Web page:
Hooker, John Lee (191?- ) Mississippi and Detroit blues singer and guitarist. During the 50s, he made recordings that influenced many other blues and rhythm-and-blues musicians. He sometimes recorded as "Texas Slim". His 60s recordings and Newport Folk Festival appearances brought him a great deal of exposure to folk and pop fans (the Rolling Stones have recorded his material).

hoot a hootenanny.

hoot night used fairly often in the 60s and 70s to mean open stage.

hootenanny 1. An informal gathering of singers and musicians, similar to a jam or singaround; the word was popular in the 40s, 50s and 60s and was said to have been popularized by the Almanac Singers. The origin of the word is obscure. It predates its folk usage with the meaning of "gadget" or "thingmajig". Now rarely used, if at all. Sometimes spelled "hootnanny" or shortened to "hoot". 2. An ABC TV show in the early 60s, which caused a fuss among folkies by banning Pete Seeger (see blacklist).

Hopkins, Lightnin’ (1912- ) (Sam Hopkins) Texas blues singer and guitarist, widely influential on other blues pickers during the folk revival. He began recording in the late 40s and was quite successful, making hundreds of recordings through the 60s.

hornpipe a tune, generally used for dancing and generally played on the fiddle. Most are in 2/4 or 4/4 time, although the rhythmic grouping is what defines it, rather than just the time signature. The rhythm goes "diddle-diddle-diddle". See also reel, strathspey, and jig.

Hornpipe-The hornpipe is a rapid British dance that exists in various metres, triple, duple and quadruple. In its earlier English form it is found in the keyboard suites and stage music of the English composer Henry Purcell, and in keyboard and orchestral movements by Handel. It later came to be popularly associated particularly with sailors in the so-called Sailors' Hornpipe derived from a fiddle-tune.

Horn-The horn takes its name from the horn of an animal, the original form of this wind instrument in ancient times. The instrument was long associated with hunting and as a means of military signalling. The instrument now generally known as the French horn developed in France in its familiar helical form, but in one form or another the horn had come to be a frequent instrument in music for the church, the theatre and the chamber by the early 18th century. The natural horn was able to play the notes of the harmonic series, modified by the use of the right hand in the bell of the instrument, and in different keys by the use of different crooks that changed the length of the tube and hence the length of the air column. The valve horn was developed in the first quarter of the 19th century, its two and later three valves making variations possible in the length of tube and hence in the pitch of the fundamental and harmonic series stemming from it, but the natural horn continued in use at the same time. The double horn was developed in the late 19th century and is now in common use. Concertos for the French horn include the four concertos by Mozart. In the classical orchestra the two horns played a largely sustaining part. The modern orchestra normally has four French horns. The hunting associations of the horn led to its evocative use in Romantic music, as in Weber's opera Der Freischütz, and in the same composer's opera Oberon, in which the horn has a magic rôle to play.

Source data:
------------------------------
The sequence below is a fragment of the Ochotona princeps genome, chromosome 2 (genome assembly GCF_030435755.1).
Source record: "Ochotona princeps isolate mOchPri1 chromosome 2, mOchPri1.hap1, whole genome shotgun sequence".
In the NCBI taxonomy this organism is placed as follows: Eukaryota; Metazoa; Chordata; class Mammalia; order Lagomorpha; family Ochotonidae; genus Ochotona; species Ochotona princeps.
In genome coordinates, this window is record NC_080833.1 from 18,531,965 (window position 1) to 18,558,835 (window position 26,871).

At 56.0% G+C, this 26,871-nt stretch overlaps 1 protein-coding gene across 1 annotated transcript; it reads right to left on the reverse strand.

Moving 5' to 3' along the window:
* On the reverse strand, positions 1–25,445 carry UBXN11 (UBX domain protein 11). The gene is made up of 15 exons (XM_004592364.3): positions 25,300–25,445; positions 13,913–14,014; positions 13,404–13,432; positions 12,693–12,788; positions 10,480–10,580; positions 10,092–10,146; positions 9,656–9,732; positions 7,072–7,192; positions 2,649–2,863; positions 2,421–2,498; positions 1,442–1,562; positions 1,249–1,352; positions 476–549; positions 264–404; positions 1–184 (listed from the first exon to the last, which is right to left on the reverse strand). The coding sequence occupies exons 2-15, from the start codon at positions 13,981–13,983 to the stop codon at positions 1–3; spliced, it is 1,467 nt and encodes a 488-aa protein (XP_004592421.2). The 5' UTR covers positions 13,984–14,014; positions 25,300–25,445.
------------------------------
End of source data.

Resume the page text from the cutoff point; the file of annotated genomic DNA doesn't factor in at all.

horse a sailor’s debt - see Poor Old Horse.

hot licks see licks.

hotlist see Internet folk.

house concert a concert by a fairly well-known performer held in someone’s private home. The advantage is that you don’t have to book a formal stage; the disadvantage is that you can only get so many people in a house, so many have to miss out. The house concert is fairly common in folk music, where musicians might not have enough public draw to support the rental of a theater. See also kitchen music.

House, Son (1902-?) (Eddie James House) a country blues artist who first recorded for Paramount in 1930. Songs of his included "Dry Spell Blues" and "Preachin’ the Blues". Johnson, Robert said that he learned the blues by listening to Son House.

Houston, Cisco (1918-1961) (Gilbert Houston) a sidekick of Guthrie, Woody. He recorded a wide variety of American traditional songs, both for Asch, Moses and Vanguard Records. He travelled widely during the Depression years, working at various jobs and performing where he could, including clubs and radio stations. Before WWII, he teamed with Woody, and again after the war, with Leadbelly and Elliott, Jack. He was fairly successful in the folk revival, playing many venues in the US, India, and the UK, including an appearance at the Newport Folk Festival in 1961.

How to Play the 5-string Banjo an instructional booklet and record produced by Seeger, Pete for Folkways in the 50s and still available from music stores. It influenced just about every 5-string banjo player in folk music.

Howlin’ Wolf (1910-1976) born Chester Burnett in Mississippi, Howlin’ Wolf played delta blues in the 30s and 40s. He moved to Chicago and began adapting the delta blues to electric instrumentation. Widely influential on blues players of today.

H-The letter H is used in German to denote the English note B, while B in German signifies the English B flat. In the use of the letters of a word to form a musical motif, the presence of H allows a complete musical version of the name BACH (B flat - A - C - B = German: B - A - C - H), used by various composers, including Liszt. The Russian composer Dmitry Shostakovich uses a musical cryptogram derived from the first letters of his name in German, DSCH, which becomes D - Es (= E flat) - C - H. This occurs in a number of his works as a kind of musical signature.

Hudson Dusters a short-lived electric group that backed Van Ronk, Dave in the late 60s.